Again, LDL-P appears to have a far stronger correlation when applying a two day gap between its three day window of dietary fat and the resulting blood test.
You know the drill, let’s flip that left axis to show the inverse correlation…
Like LDL-C, we see the first and last data points providing the largest gaps from the original Inversion Pattern.
Endurance Running Effect on Triglycerides
Now let’s get to Triglycerides. Note that triglycerides are a lot “noisier” with far less correlation than the above metrics. But you might be surprised to know that this is the marker I was most interested in throughout this phase. More on that in a moment…
Now let’s flip that axis on the left…
Even with all that high deviation, we can clearly tell there is a massive pull down of trigs following the major endurance events (half and full marathons) creating huge gaps in the trend lines.
HDL-C Trends as Expected
I genuinely didn’t know what would happen with HDL-C and sure enough, the answer was nothing unusual…
Less LDL-C and LDL-P Suggests Higher Repair
Early on in my research I learned about “receptor mediated endocytosis” which is basically cells engulfing lipoproteins entirely. This is commonly done so cells can use the parts that make up an LDL particle for their own repair, which includes cholesterol and phospholipids. This led me to assume (rightly, as it turns out) that there would be a drop in my lipid measurements if my body were in the process of cellular repair such as from muscle maintenance following a run, removing more of the LDL-P from circulation.
The two biggest gaps above with LDL-C and LDL-P happened to be the first and last data points. And indeed, these were the two toughest periods for me, the first where I jumped right in the middle of the training schedule and the second following the grueling marathon week. Both times I was noticeably sore on my way to the blood draw.
This is also why I’ve held off on resistance training and plan to make it a phase by itself. I suspect more intensive muscle repair will likewise draw down LDL-P and LDL-C from the expected pattern.
I’m sure many will read this and feel it reinforces the reason to get exercise in order to remove these elements from the blood stream. But I don’t necessarily buy into that. I think many other things about exercise are far more relevant to cardiovascular health such as increased sheer stress.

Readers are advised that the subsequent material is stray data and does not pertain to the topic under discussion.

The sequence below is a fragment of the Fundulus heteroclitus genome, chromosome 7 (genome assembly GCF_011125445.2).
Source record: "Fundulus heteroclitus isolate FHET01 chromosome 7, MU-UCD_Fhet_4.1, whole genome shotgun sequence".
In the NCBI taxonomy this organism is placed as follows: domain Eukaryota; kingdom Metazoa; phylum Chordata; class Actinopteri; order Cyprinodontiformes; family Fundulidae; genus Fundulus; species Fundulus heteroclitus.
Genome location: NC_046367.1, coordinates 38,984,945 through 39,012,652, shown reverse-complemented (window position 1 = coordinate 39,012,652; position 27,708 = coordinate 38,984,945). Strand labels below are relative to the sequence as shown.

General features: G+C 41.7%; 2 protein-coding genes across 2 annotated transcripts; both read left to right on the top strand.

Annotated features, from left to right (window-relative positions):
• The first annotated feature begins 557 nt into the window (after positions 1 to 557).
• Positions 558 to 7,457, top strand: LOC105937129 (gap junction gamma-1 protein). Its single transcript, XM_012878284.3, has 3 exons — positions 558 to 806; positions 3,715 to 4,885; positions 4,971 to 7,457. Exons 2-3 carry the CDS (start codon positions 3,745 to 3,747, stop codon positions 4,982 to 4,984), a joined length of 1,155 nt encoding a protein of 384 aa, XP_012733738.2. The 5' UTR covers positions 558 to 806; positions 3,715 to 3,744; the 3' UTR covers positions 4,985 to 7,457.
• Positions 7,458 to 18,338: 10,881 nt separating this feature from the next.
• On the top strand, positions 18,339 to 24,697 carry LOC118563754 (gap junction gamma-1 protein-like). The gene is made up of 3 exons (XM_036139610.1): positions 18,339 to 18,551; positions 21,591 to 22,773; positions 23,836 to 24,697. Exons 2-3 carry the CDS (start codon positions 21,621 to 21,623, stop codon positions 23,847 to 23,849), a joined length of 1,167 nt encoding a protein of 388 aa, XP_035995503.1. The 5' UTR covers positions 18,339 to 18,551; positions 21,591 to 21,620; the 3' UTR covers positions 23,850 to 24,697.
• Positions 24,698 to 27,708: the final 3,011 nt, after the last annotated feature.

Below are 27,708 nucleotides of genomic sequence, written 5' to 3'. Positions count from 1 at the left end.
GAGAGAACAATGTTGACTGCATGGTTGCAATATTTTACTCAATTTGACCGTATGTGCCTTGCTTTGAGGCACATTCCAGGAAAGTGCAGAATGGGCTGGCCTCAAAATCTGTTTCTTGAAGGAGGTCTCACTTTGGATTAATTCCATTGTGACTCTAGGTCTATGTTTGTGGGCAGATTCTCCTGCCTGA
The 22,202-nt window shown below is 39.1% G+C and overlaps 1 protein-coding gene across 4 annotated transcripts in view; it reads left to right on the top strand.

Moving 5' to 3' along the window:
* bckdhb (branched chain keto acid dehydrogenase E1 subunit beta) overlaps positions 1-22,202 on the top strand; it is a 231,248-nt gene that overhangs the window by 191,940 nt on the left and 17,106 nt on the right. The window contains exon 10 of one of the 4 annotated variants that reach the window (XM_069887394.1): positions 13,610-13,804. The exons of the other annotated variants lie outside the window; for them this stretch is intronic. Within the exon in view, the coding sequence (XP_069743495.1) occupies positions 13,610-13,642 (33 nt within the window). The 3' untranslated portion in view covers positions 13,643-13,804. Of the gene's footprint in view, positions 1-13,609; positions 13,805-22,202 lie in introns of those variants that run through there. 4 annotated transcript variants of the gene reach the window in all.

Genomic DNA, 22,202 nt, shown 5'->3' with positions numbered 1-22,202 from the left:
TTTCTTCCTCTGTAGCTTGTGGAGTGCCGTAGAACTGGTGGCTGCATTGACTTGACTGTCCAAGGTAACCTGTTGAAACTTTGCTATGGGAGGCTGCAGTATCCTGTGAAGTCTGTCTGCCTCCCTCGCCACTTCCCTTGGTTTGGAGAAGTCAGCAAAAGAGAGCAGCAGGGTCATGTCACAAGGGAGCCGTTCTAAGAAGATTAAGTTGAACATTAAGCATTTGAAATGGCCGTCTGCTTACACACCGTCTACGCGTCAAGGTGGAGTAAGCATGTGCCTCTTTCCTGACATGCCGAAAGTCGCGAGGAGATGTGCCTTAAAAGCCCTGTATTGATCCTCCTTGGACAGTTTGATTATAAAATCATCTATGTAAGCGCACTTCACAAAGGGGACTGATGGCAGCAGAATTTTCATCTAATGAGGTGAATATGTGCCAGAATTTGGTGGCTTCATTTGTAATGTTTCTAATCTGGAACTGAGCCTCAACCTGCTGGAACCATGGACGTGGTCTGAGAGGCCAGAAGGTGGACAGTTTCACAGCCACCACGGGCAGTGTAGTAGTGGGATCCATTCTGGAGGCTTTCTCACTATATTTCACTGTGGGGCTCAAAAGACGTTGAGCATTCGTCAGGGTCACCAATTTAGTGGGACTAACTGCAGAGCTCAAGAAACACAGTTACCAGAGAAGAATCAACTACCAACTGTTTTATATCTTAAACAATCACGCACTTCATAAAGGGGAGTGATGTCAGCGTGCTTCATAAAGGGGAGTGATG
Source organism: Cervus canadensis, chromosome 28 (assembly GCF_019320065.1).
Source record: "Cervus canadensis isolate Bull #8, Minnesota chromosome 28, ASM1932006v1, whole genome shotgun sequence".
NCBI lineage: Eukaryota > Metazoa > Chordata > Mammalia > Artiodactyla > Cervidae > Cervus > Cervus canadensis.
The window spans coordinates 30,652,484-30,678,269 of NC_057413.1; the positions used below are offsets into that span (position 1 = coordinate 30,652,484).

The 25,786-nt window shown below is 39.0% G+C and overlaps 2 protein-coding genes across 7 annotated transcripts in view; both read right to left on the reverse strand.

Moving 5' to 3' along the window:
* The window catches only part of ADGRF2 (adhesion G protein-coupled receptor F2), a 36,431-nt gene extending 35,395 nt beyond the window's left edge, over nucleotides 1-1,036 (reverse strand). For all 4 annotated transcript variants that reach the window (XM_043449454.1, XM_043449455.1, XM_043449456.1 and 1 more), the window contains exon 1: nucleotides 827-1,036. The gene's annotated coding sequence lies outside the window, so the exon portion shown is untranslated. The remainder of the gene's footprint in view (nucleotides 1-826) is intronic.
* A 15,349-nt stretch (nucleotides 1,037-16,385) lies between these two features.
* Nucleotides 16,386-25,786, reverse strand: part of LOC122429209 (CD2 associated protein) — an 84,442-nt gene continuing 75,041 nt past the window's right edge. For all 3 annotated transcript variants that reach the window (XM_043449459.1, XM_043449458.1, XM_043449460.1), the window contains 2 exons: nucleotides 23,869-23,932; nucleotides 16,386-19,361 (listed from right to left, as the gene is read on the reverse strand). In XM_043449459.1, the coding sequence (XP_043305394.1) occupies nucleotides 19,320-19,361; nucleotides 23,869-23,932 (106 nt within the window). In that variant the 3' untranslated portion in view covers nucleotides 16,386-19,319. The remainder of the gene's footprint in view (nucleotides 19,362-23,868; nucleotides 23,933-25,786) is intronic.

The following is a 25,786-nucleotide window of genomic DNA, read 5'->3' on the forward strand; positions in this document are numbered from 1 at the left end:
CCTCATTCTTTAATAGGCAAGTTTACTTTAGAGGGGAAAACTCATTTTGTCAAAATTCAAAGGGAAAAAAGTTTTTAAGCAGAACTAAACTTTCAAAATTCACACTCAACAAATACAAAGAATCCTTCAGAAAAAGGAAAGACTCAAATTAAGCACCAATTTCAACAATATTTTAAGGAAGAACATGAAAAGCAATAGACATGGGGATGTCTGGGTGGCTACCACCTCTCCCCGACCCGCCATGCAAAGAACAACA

The Critical Triglyceride Connection
So why was I so particularly interested in triglycerides? Because my body is primarily fueled by it, hello!
As I state over and over and over again, the lipid system is first and foremost about “energy distribution”; it’s primary job is to distribute triglycerides. Yes yes yes, it wears many other hats and I know all about them — but it can be easily debated that from an activity, payload, and contact standpoint its most destined of all jobs is distributing energy from fat. (Sure, we have some amount of these fatty acids being broken down for ketones as well, but they are still in second place for cellular usage ATP-to-ATP relative to trigs brought by LDL particles)
And that’s why I speculated that my trig scores would be extremely low following the big races, which is exactly what happened! Bear in mind I would have preferred taking the blood test in the minutes following the race, but had to wait until the following day given the blood labs aren’t open on Sundays when all the long races took place. As such, there was probably an even higher level of trigs in my bloodstream due to the food I ate following the race that afternoon and evening.
- Trigs following 11/6/16 races: 27
- Trigs following 11/13/16 races: 42
- Trigs following 1/8/17 races: 31
Unsurprisingly, all three were the lowest triglyceride scores I’ve ever had (my average is 91).
So one more time… if you want to understand cholesterol, start by understanding how your cells get their energy! Otherwise you’ll keep looking at the passengers and not the drivers.